Wharton Pension Research Council Working Papers
 

Document Type

Working Paper

Date of this Version

2-2022

Abstract

Not everyone makes wise financial choices. A large body of research documents behavior inconsistent with well-informed consumers maximizing their expected utility of consumption. It remains unknown, however, whether such behavior is correlated across domains. This paper uses two novel datasets to test whether the quality of health insurance and retirement saving decisions are correlated. Using administrative panel data from a large employer, we find that people who overpay for health insurance by choosing a dominated plan are more likely to forego employer matching funds for retirement saving. One-third of employees overpay for health insurance each year by $1,700 and simultaneously make no voluntary retirement contributions. Over just a few years, these choices result in lost savings equal to 4% of the median net worth of families at retirement. The losses are highest for employees with lower salaries, lower educational attainment, and for women. We find this positive correlation in choice quality across domains generalizes to other settings using a survey linked to administrative data on retirement accounts from 10 employers. This finding suggests consumers could reallocate funds from health insurance to retirement saving without sacrificing consumption. We find empirical support for several mechanisms explaining choice quality and consider implications for policy design to improve household economic security.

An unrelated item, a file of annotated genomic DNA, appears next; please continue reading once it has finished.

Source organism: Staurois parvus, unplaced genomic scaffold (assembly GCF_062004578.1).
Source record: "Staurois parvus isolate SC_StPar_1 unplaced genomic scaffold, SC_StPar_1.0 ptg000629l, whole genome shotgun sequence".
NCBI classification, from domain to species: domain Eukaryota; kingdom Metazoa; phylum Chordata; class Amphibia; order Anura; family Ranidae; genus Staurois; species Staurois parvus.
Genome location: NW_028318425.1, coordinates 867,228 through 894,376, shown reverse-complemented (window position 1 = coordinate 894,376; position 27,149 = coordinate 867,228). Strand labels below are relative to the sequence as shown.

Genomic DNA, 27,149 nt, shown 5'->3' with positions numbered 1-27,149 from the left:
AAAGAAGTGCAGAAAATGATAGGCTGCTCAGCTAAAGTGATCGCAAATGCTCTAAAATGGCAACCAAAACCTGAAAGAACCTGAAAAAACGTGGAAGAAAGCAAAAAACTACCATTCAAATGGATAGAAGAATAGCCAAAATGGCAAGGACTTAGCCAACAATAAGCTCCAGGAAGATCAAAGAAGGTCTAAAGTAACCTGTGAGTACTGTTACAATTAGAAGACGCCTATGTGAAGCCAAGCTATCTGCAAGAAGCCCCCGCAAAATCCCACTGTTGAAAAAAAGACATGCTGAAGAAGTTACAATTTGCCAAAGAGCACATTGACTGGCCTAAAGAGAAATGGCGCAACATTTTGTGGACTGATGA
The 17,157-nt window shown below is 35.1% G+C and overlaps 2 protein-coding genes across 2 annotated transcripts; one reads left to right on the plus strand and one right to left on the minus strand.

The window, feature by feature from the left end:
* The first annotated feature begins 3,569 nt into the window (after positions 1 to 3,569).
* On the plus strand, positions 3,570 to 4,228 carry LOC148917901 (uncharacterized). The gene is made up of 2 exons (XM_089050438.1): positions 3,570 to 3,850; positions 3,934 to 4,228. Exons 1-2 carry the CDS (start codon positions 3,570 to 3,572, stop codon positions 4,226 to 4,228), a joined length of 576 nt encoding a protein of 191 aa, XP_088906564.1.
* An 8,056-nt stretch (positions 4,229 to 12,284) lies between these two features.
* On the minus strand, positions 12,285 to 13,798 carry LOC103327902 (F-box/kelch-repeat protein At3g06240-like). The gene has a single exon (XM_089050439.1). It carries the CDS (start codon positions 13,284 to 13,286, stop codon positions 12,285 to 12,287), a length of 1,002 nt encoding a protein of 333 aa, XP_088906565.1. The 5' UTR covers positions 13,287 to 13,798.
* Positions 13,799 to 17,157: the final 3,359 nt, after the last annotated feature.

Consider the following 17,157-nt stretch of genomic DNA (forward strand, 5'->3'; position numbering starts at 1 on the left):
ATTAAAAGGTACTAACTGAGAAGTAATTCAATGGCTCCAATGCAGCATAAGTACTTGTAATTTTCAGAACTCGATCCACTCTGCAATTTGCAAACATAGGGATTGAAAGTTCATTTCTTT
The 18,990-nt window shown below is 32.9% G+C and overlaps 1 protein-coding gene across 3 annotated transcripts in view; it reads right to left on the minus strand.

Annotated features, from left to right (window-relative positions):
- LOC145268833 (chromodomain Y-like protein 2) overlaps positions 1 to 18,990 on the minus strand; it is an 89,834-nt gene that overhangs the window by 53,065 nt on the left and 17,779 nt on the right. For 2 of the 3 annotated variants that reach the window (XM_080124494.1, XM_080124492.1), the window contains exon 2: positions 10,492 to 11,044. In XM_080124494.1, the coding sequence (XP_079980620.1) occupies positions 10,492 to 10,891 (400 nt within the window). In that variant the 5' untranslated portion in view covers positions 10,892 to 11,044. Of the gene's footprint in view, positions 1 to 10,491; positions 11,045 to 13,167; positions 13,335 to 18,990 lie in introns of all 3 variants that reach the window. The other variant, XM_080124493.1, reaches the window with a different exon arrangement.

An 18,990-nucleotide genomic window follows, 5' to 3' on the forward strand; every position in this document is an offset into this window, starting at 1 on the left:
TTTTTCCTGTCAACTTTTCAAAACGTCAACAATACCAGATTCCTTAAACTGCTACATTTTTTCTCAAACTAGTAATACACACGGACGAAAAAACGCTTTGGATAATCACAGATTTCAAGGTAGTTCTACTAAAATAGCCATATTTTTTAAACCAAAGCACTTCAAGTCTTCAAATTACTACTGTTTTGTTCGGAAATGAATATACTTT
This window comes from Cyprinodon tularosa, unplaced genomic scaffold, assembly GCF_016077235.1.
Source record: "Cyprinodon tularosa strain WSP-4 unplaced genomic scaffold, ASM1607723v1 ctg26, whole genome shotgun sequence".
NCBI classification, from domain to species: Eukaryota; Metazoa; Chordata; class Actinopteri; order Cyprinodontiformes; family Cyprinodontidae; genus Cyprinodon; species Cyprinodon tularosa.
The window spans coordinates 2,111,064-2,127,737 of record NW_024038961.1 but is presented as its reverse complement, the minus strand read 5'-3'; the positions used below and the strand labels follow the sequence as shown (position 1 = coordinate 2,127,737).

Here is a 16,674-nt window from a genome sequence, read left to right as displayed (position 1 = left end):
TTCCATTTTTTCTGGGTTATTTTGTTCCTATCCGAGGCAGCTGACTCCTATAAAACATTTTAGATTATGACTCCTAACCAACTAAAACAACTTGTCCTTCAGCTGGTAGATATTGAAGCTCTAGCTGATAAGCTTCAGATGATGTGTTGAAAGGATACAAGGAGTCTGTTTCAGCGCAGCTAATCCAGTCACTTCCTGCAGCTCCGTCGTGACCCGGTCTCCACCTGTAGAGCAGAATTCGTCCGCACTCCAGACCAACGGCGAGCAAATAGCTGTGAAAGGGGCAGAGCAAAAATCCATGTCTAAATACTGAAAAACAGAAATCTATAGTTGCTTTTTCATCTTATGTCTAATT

Keywords

financial education, financial literacy, retirement savings, health plans

JEL Code

D14, D81, G5, I13

Working Paper Number

WP2022-06

Disclosure

This project received funding from the TIAA Institute and the Wharton School’s Pension Research Council/Boettner Center, and from the UVA Bankard Fund for Political Economy.

Copyright/Permission Statement

The content is solely the responsibility of the authors and does not represent official views of the above-named institutions.

Acknowledgements

We thank Randy Ellis, Tal Gross, Lorens Helmchen, Lauren Jones, Tim Layton, Mario Macis, Bill Skimmyhorn, and seminar participants at BU/Harvard/MIT Health Economics, Columbia University Health Policy & Management, George Mason University Microeconomics Policy, University of Wisconsin-Madison Risk & Insurance, UVA, the Junior Household Finance Brownbag, Southeastern Health Economics Study Group, TIAA Institute, ASHEcon, and NTA meetings for helpful comments. Wenqiang Cai, Yutong Chen, David Li, Alex Sheng, Rudrajit Sinha, and Jiafeng Wu provided excellent research assistance.

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Date Posted: 14 February 2022